All five men were arrested at their homes in spring 2011 in advance of the sixth anniversary of widespread protests by Ahwazi Arabs in April 2005. Mohammad Ali Amouri was arrested 20 days after he had been forcibly returned from Iraq, where he had fled in December 2007. He was not allowed family visits for the first nine months after detention and was reportedly tortured or otherwise ill-treated. Hadi Rashidi was hospitalized after his arrest, apparently as a result of torture or other ill-treatment, and is said to be in poor health. Family members have said that Sayed Jaber Alboshoka’s jaw and teeth were broken during his detention and that Sayed Mokhtar Alboshoka has experienced depression and memory loss as a result of torture or other ill-treatment. Hashem Sha’bani Amouri is said to have had boiling water poured on him.
Hashem Sha’bani Amouri and Hadi Rashidi were featured in a programme aired by Iran’s state-controlled English-language television station, Press TV, on 13 December 2011. Hashem Sha’bani said he was a "member of the “Popular Resistance” (al-Moghavema al- Sha'bia)” which he said had ties to Saddam Hussein and Mu’ammar al-Gaddafi, the former leaders of Iraq and Libya. Hadi Rashedi was described as “the leader of the military wing of al-Moghavema al-Sha’bia” and said he had participated in an attack against a house containing four government officials. Iranian courts frequently accept “confessions” extracted under duress as evidence.
A sixth man arrested around the same time and tried alongside the five, teacher Rahman Asakereh, was sentenced to 20 years’ imprisonment to be served in internal exile. His sentence was upheld in January 2013.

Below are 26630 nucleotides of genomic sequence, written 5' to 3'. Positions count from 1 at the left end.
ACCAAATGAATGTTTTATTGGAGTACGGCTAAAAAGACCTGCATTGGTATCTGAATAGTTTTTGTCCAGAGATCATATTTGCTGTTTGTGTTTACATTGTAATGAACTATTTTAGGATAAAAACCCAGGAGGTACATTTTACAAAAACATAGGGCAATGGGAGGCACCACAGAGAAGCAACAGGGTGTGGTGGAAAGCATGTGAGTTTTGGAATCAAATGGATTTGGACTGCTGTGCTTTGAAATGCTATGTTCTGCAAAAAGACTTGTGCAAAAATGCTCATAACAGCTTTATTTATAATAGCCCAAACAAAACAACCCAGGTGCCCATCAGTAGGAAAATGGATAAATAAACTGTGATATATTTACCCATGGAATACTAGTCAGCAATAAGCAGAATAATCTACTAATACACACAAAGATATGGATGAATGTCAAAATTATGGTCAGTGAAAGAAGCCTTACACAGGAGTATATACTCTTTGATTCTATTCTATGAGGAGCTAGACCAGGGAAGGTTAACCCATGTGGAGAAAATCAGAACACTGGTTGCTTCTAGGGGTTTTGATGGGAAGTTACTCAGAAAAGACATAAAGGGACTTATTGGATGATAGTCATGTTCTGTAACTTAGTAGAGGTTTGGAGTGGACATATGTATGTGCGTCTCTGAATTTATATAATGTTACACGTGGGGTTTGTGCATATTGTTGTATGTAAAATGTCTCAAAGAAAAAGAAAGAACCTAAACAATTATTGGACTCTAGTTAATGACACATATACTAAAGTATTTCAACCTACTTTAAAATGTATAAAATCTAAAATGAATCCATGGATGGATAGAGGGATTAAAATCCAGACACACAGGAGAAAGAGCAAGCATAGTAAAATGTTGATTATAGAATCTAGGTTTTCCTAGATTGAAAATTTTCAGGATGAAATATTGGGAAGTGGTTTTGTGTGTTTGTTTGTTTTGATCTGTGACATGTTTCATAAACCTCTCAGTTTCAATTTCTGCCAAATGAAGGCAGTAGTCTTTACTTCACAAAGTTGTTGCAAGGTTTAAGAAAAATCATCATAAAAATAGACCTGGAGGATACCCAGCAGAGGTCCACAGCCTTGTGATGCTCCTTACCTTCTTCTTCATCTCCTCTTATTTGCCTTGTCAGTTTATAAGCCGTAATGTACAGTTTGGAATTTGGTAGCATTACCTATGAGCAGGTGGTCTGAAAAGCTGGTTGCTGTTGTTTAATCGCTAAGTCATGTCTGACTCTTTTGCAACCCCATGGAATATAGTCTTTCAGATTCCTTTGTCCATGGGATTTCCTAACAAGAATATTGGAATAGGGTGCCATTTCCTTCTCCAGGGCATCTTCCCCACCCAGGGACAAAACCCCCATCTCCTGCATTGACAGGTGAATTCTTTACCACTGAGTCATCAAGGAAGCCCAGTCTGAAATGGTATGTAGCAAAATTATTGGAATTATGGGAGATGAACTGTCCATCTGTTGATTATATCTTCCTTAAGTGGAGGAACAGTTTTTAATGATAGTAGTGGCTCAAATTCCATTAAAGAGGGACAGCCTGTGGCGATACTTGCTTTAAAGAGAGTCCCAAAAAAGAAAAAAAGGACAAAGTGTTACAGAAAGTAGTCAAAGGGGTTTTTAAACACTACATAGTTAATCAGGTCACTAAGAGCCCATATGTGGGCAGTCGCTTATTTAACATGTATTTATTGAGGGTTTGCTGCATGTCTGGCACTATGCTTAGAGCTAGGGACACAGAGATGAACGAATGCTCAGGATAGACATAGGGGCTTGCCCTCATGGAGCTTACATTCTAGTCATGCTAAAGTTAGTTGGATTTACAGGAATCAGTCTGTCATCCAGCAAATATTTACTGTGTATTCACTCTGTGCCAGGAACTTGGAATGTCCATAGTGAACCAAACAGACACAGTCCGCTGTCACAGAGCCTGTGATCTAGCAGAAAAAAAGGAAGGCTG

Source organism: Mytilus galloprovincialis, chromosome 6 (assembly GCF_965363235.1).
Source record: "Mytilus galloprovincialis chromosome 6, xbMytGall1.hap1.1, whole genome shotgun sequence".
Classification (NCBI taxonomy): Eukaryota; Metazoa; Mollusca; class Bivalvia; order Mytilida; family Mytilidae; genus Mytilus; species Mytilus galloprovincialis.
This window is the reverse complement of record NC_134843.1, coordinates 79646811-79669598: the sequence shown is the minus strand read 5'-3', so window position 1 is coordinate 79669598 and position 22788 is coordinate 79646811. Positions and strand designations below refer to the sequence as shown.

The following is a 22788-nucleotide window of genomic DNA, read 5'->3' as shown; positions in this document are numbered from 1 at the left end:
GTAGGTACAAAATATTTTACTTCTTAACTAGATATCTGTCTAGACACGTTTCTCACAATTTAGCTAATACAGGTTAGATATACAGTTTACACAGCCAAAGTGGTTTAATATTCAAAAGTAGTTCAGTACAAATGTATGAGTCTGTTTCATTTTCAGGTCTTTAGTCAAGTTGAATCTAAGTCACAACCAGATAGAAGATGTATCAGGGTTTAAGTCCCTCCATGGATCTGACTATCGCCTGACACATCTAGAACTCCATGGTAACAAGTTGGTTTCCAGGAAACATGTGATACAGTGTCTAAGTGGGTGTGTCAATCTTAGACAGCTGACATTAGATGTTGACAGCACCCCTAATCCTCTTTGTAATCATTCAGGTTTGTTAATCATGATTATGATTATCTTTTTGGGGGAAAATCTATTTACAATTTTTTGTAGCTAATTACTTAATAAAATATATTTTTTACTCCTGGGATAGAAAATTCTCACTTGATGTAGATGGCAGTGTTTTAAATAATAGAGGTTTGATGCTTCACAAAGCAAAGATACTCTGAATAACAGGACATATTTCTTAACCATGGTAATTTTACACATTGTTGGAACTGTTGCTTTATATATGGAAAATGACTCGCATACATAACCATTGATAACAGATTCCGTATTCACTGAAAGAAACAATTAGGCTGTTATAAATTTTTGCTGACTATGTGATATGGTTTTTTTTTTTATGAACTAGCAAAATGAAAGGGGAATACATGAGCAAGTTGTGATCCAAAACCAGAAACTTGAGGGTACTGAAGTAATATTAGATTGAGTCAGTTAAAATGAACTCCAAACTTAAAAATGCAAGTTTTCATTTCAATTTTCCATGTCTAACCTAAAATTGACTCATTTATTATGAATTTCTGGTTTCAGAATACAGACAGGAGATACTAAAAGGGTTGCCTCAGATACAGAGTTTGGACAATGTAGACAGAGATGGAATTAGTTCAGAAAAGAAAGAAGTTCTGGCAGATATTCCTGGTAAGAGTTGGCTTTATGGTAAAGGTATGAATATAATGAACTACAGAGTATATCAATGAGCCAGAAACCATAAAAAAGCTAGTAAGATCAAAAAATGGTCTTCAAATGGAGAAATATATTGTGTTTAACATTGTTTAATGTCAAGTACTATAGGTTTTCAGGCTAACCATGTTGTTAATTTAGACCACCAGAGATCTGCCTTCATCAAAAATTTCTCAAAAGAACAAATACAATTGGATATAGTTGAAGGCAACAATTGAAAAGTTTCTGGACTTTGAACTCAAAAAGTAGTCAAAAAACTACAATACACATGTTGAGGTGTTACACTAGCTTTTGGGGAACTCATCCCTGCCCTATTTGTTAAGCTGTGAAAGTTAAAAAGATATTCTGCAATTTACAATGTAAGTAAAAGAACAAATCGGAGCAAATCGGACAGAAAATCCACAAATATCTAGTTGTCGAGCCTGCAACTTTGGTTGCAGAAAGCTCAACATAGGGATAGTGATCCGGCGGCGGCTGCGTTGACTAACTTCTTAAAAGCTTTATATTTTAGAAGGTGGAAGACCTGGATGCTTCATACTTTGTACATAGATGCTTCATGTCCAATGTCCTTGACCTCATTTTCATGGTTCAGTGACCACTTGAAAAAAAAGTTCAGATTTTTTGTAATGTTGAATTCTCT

Another Ahwazi Arab man, Taha Heidarian, was shown in the same programme making a “confession” in connection with the killing of a law enforcement official in April 2011 amid widespread protests in Khuzestan. On or around 19 June 2012, he and three other Ahwazi Arab men were executed in Karoun Prison, according to activists close to the family, after apparently being convicted by a Revolutionary Court of “enmity against God and corruption on earth" in connection with the killing.
Under Article 38 of the Iranian Constitution and Article 9 of the Law on Respect for Legitimate Freedoms and Safeguarding Citizens’ Rights, all forms of torture for the purpose of obtaining “confessions” are prohibited. Iran’s Penal Code also provides for the punishment of officials who torture citizens in order to obtain “confessions”. However, despite these legal and constitutional guarantees regarding the inadmissibility of testimony, oath, or confession taken under duress, forced “confessions” are sometimes broadcast on television even before the trial has concluded and are generally accepted as evidence in Iranian courts. Such broadcasts violate Iran’s fair trial obligations under Article 14 of the International Covenant on Civil and Political Rights, to which it is a state party. They also violate Iranian law, including Article 37 of the Constitution, Article 2 of the 2004 Law on Respect for Legitimate Freedoms and Safeguarding Citizens’ Rights and Note One to Article 188 of Iran’s Criminal Code of Procedure which criminalizes the publishing of the name and identity of a convict in the media before a final sentence has been passed.
Name: Mohammad Ali Amouri, Sayed Jaber Alboshoka, Sayed Mokhtar Alboshoka, Hashem Sha’bani Amouri, Hadi Rashidi.
Gender m/f: M
Further information on UA: 137/12 Index: MDE 13/004/2013 Issue Date: 22 January 2013